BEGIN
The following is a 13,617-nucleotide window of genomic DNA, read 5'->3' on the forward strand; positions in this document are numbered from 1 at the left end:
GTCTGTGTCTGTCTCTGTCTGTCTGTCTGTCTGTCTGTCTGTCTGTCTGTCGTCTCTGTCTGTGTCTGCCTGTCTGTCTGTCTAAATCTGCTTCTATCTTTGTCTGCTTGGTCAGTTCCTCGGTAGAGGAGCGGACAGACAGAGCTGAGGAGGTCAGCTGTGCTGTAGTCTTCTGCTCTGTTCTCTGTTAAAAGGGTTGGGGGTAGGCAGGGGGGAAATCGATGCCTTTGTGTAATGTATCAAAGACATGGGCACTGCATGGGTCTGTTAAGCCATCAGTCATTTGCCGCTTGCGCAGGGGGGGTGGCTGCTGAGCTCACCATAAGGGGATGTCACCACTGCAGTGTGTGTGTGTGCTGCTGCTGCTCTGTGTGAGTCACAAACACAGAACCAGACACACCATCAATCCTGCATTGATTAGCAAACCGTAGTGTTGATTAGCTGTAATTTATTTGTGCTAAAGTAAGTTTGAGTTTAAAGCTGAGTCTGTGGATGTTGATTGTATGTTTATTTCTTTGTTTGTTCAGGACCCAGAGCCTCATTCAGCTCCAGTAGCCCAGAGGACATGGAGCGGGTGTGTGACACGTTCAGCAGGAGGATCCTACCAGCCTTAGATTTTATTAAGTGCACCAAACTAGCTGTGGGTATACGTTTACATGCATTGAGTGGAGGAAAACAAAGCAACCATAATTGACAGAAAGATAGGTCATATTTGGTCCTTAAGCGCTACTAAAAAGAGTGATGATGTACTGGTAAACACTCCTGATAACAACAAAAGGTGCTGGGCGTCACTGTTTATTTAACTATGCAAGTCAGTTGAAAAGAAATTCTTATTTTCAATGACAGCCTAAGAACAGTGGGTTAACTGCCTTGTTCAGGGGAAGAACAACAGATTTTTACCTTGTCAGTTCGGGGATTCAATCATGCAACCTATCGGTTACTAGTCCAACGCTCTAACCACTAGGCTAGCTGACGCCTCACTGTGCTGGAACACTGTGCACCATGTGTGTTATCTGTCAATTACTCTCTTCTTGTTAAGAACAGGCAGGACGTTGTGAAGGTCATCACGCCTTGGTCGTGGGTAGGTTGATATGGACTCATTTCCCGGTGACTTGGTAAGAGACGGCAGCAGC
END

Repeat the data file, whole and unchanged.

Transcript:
The following is a 13,617-nucleotide window of genomic DNA, read 5'->3' on the forward strand; positions in this document are numbered from 1 at the left end:
GTCTGTGTCTGTCTCTGTCTGTCTGTCTGTCTGTCTGTCTGTCTGTCTGTCGTCTCTGTCTGTGTCTGCCTGTCTGTCTGTCTAAATCTGCTTCTATCTTTGTCTGCTTGGTCAGTTCCTCGGTAGAGGAGCGGACAGACAGAGCTGAGGAGGTCAGCTGTGCTGTAGTCTTCTGCTCTGTTCTCTGTTAAAAGGGTTGGGGGTAGGCAGGGGGGAAATCGATGCCTTTGTGTAATGTATCAAAGACATGGGCACTGCATGGGTCTGTTAAGCCATCAGTCATTTGCCGCTTGCGCAGGGGGGGTGGCTGCTGAGCTCACCATAAGGGGATGTCACCACTGCAGTGTGTGTGTGTGCTGCTGCTGCTCTGTGTGAGTCACAAACACAGAACCAGACACACCATCAATCCTGCATTGATTAGCAAACCGTAGTGTTGATTAGCTGTAATTTATTTGTGCTAAAGTAAGTTTGAGTTTAAAGCTGAGTCTGTGGATGTTGATTGTATGTTTATTTCTTTGTTTGTTCAGGACCCAGAGCCTCATTCAGCTCCAGTAGCCCAGAGGACATGGAGCGGGTGTGTGACACGTTCAGCAGGAGGATCCTACCAGCCTTAGATTTTATTAAGTGCACCAAACTAGCTGTGGGTATACGTTTACATGCATTGAGTGGAGGAAAACAAAGCAACCATAATTGACAGAAAGATAGGTCATATTTGGTCCTTAAGCGCTACTAAAAAGAGTGATGATGTACTGGTAAACACTCCTGATAACAACAAAAGGTGCTGGGCGTCACTGTTTATTTAACTATGCAAGTCAGTTGAAAAGAAATTCTTATTTTCAATGACAGCCTAAGAACAGTGGGTTAACTGCCTTGTTCAGGGGAAGAACAACAGATTTTTACCTTGTCAGTTCGGGGATTCAATCATGCAACCTATCGGTTACTAGTCCAACGCTCTAACCACTAGGCTAGCTGACGCCTCACTGTGCTGGAACACTGTGCACCATGTGTGTTATCTGTCAATTACTCTCTTCTTGTTAAGAACAGGCAGGACGTTGTGAAGGTCATCACGCCTTGGTCGTGGGTAGGTTGATATGGACTCATTTCCCGGTGACTTGGTAAGAGACGGCAGCAGC